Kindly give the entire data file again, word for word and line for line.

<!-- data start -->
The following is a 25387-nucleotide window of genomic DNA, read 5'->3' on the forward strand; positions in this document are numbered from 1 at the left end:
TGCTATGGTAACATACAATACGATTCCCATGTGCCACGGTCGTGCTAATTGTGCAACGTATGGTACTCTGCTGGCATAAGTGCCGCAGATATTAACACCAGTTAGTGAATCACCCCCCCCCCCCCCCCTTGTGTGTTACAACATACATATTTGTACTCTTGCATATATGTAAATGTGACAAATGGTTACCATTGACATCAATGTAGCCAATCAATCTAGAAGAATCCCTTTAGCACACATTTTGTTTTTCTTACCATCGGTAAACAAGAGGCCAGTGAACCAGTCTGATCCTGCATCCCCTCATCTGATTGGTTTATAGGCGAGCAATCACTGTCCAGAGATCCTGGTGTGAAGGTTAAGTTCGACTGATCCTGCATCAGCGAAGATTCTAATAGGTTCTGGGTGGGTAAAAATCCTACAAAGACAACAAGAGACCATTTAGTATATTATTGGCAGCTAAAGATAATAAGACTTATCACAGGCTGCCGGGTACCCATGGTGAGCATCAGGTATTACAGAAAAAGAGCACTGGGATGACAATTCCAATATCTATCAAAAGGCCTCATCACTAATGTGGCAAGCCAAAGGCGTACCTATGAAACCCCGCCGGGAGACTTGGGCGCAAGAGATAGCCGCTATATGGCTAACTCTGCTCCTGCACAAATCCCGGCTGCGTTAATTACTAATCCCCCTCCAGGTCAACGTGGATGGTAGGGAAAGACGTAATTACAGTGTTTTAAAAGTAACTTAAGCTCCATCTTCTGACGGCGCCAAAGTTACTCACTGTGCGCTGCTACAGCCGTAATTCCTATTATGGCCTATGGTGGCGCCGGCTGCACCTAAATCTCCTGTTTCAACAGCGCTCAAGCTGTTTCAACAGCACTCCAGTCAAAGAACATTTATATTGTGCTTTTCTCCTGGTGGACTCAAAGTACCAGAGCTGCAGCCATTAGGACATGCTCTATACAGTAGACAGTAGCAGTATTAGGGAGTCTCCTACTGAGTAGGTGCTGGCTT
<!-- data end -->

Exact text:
The following is a 25387-nucleotide window of genomic DNA, read 5'->3' on the forward strand; positions in this document are numbered from 1 at the left end:
TGCTATGGTAACATACAATACGATTCCCATGTGCCACGGTCGTGCTAATTGTGCAACGTATGGTACTCTGCTGGCATAAGTGCCGCAGATATTAACACCAGTTAGTGAATCACCCCCCCCCCCCCCCCTTGTGTGTTACAACATACATATTTGTACTCTTGCATATATGTAAATGTGACAAATGGTTACCATTGACATCAATGTAGCCAATCAATCTAGAAGAATCCCTTTAGCACACATTTTGTTTTTCTTACCATCGGTAAACAAGAGGCCAGTGAACCAGTCTGATCCTGCATCCCCTCATCTGATTGGTTTATAGGCGAGCAATCACTGTCCAGAGATCCTGGTGTGAAGGTTAAGTTCGACTGATCCTGCATCAGCGAAGATTCTAATAGGTTCTGGGTGGGTAAAAATCCTACAAAGACAACAAGAGACCATTTAGTATATTATTGGCAGCTAAAGATAATAAGACTTATCACAGGCTGCCGGGTACCCATGGTGAGCATCAGGTATTACAGAAAAAGAGCACTGGGATGACAATTCCAATATCTATCAAAAGGCCTCATCACTAATGTGGCAAGCCAAAGGCGTACCTATGAAACCCCGCCGGGAGACTTGGGCGCAAGAGATAGCCGCTATATGGCTAACTCTGCTCCTGCACAAATCCCGGCTGCGTTAATTACTAATCCCCCTCCAGGTCAACGTGGATGGTAGGGAAAGACGTAATTACAGTGTTTTAAAAGTAACTTAAGCTCCATCTTCTGACGGCGCCAAAGTTACTCACTGTGCGCTGCTACAGCCGTAATTCCTATTATGGCCTATGGTGGCGCCGGCTGCACCTAAATCTCCTGTTTCAACAGCGCTCAAGCTGTTTCAACAGCACTCCAGTCAAAGAACATTTATATTGTGCTTTTCTCCTGGTGGACTCAAAGTACCAGAGCTGCAGCCATTAGGACATGCTCTATACAGTAGACAGTAGCAGTATTAGGGAGTCTCCTACTGAGTAGGTGCTGGCTT